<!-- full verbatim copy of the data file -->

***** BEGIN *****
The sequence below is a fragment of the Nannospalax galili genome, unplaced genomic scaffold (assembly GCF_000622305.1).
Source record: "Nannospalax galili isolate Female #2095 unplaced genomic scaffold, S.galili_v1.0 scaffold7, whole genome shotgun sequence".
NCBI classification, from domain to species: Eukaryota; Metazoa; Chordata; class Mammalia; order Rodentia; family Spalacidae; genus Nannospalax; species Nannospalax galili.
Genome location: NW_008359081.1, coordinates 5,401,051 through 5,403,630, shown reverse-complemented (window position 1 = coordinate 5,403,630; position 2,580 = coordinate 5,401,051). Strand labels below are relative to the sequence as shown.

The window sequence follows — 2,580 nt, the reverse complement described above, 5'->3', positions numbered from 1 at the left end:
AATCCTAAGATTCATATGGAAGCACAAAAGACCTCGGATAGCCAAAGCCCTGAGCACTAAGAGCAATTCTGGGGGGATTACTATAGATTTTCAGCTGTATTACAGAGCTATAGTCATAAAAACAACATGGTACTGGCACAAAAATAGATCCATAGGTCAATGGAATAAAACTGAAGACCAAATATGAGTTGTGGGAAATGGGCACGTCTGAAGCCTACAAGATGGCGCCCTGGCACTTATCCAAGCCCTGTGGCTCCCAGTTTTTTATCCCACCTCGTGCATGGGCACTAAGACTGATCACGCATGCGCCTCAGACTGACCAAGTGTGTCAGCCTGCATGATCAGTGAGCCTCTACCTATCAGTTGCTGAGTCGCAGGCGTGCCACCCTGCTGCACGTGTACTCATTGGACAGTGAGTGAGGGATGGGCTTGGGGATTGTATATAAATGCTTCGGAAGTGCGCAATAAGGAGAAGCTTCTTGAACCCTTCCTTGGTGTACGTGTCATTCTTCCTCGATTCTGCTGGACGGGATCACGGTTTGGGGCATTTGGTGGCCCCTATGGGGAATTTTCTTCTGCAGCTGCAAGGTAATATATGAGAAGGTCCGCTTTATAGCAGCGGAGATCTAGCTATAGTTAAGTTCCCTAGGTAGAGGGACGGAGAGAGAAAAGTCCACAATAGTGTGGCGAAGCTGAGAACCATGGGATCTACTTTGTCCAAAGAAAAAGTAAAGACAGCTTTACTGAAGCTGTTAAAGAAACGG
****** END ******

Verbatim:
The sequence below is a fragment of the Nannospalax galili genome, unplaced genomic scaffold (assembly GCF_000622305.1).
Source record: "Nannospalax galili isolate Female #2095 unplaced genomic scaffold, S.galili_v1.0 scaffold7, whole genome shotgun sequence".
NCBI classification, from domain to species: Eukaryota; Metazoa; Chordata; class Mammalia; order Rodentia; family Spalacidae; genus Nannospalax; species Nannospalax galili.
Genome location: NW_008359081.1, coordinates 5,401,051 through 5,403,630, shown reverse-complemented (window position 1 = coordinate 5,403,630; position 2,580 = coordinate 5,401,051). Strand labels below are relative to the sequence as shown.

The window sequence follows — 2,580 nt, the reverse complement described above, 5'->3', positions numbered from 1 at the left end:
AATCCTAAGATTCATATGGAAGCACAAAAGACCTCGGATAGCCAAAGCCCTGAGCACTAAGAGCAATTCTGGGGGGATTACTATAGATTTTCAGCTGTATTACAGAGCTATAGTCATAAAAACAACATGGTACTGGCACAAAAATAGATCCATAGGTCAATGGAATAAAACTGAAGACCAAATATGAGTTGTGGGAAATGGGCACGTCTGAAGCCTACAAGATGGCGCCCTGGCACTTATCCAAGCCCTGTGGCTCCCAGTTTTTTATCCCACCTCGTGCATGGGCACTAAGACTGATCACGCATGCGCCTCAGACTGACCAAGTGTGTCAGCCTGCATGATCAGTGAGCCTCTACCTATCAGTTGCTGAGTCGCAGGCGTGCCACCCTGCTGCACGTGTACTCATTGGACAGTGAGTGAGGGATGGGCTTGGGGATTGTATATAAATGCTTCGGAAGTGCGCAATAAGGAGAAGCTTCTTGAACCCTTCCTTGGTGTACGTGTCATTCTTCCTCGATTCTGCTGGACGGGATCACGGTTTGGGGCATTTGGTGGCCCCTATGGGGAATTTTCTTCTGCAGCTGCAAGGTAATATATGAGAAGGTCCGCTTTATAGCAGCGGAGATCTAGCTATAGTTAAGTTCCCTAGGTAGAGGGACGGAGAGAGAAAAGTCCACAATAGTGTGGCGAAGCTGAGAACCATGGGATCTACTTTGTCCAAAGAAAAAGTAAAGACAGCTTTACTGAAGCTGTTAAAGAAACGG